The Breath of Death – oh how my bees hate CO2

Found on iwastesomuchtime.com
My mother had a stroke about ten years ago.  She has recovered but the stoke left the left-side of her body paralyzed.  After a few months of therapy, she was able to walk short distances and is able to live alone – though my brother lives across the street from her and I live just a few doors down.  
The point is that she enjoys going with me to my bee yard.  She sits in the truck (wearing a veil – just in case) and watches me as I work my bees.  Truth is, she just likes getting out of the house.
Half the time I drive right up to the hives but only when I need to carry in large amounts of equipment.  The rest of the time I park near the land owner’s house and just walk in to keep from harming his grass.
Yesterday was one of those days.  I left mom sitting in the truck with the windows down and a cooling cloth (it’s like a shammy and when you wet it, it stays cool.)  Then I went out to check the bees.
After about 25 minutes I heard my mother shouting.  My hives are about 150 yards away from the house, so I couldn’t make out what she was saying but she sounded like she was in distress.  I dropped everything and began to run through the woods towards her.
While in the days of old, I was quite the athlete, these days I am fat and out of shape and resemble a water buffalo with a bruised testicle when I run.  Nonetheless, I ran with all my might until I was in eye sight of mom.  However, by this time she was waving her hands for me to stop.  When I was close enough to hear her, I asked what the hell she was shouting about.
She said, “You were gone for a while and I wanted to make sure you were okay.”
“I have a phone!  Why didn’t you just call me?”
She replied, “I didn’t want to bother you.”  
Believe it or not, she had those same reasoning skills even before the stroke.
Well, I was on my last hive so I went back into the woods and continued my inspection.  I gave the bees a puff of smoke and then began closely checking how many frames of brood they had produced – not realizing I was still panting like an asthmatic porn star.  That was when it happened.  The bees, who until now had been politely milling around the hive, instantly and in complete unison, looked up at me and began furiously fanning their wings.  I swear I heard one of them tell the others, “Lock the door!”  However, since this hive is one of my new Italian Hives, a single puff of smoke neutralized their aggression and they went right back to milling around.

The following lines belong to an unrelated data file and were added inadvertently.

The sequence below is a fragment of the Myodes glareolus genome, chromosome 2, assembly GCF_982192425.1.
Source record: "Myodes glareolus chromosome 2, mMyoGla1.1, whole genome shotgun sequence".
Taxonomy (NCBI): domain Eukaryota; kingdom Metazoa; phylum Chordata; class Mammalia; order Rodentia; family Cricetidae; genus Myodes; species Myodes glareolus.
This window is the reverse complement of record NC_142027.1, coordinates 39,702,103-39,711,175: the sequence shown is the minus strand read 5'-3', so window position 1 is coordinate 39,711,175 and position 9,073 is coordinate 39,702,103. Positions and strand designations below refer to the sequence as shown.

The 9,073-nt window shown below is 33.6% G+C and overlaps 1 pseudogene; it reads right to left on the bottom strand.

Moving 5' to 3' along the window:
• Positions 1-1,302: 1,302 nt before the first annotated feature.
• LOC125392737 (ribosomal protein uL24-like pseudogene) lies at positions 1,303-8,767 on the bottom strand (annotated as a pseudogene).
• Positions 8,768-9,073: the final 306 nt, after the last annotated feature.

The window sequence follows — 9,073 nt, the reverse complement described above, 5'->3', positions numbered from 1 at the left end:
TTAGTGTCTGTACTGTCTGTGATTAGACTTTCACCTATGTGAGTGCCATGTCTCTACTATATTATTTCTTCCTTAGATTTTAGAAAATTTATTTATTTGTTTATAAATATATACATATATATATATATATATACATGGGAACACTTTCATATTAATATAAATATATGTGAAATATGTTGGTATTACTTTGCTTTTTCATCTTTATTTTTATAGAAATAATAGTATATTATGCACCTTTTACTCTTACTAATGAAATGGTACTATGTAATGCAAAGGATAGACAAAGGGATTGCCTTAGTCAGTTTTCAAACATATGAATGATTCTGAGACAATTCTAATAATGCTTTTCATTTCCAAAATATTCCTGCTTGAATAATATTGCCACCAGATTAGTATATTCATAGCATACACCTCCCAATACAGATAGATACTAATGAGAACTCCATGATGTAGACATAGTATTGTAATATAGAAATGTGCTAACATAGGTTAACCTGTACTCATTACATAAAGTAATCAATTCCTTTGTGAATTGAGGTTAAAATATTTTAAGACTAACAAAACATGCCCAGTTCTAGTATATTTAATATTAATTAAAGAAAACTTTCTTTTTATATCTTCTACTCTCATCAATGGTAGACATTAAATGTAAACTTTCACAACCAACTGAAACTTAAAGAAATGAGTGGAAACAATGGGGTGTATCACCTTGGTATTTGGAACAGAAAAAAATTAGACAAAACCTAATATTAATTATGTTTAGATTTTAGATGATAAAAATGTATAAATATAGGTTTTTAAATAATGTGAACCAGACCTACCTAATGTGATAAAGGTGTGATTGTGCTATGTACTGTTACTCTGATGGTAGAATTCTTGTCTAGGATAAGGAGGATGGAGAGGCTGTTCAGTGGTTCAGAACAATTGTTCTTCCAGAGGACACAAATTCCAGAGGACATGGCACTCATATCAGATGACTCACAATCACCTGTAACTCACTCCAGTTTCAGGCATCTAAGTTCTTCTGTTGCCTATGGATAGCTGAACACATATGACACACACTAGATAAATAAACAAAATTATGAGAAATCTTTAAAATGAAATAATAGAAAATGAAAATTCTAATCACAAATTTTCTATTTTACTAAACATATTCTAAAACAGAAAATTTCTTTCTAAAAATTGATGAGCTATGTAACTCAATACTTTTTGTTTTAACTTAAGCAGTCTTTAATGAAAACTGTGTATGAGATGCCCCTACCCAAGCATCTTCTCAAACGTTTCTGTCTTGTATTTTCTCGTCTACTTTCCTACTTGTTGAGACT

Had this happened in my bad hive, known as The Beast, the bees would have tried to kill me.  Did you get that last sentence, “The bees would have tried to kill me.”  That brings me to my point, while good bees are an absolute joy to work with, an aggressive hive like The Beast is actually filled with bees that want to kill me.
That thought crossed my mind yesterday and for the first time, I realized that working with The Beast is actually a life and death event.  Some day soon, I am going to have to face The Beast and either the queen will be killed or I will.  I know it is not quite that dramatic but then again maybe it really is.  I normally get 50+ stings when I just inspect the hive.  If I do not properly suit up, then that number could go high enough to kill me.  My friend Marvin told me once that 200 sings is equivalent to a rattle snake bite – I’m not sure how he knows that.  Just the same, it does put the task in a rather harsh light.
In the audio book, The Wonder of Beekeeping: National Trust Beekeeping, Written by Andrew Davis and narrated by the coolest sounding scotsman, Alex Norton; Davis says, “Don’t make excuses for bad bees.”  I think this is good advice.  The only question is how do you get rid of a bad queen when the hive is so aggressive?
Well anyway, that is all for today.  I still have a few hundred plastic frames to clean, so I had better go find something to procrastinate on to avoid having to deal with that.
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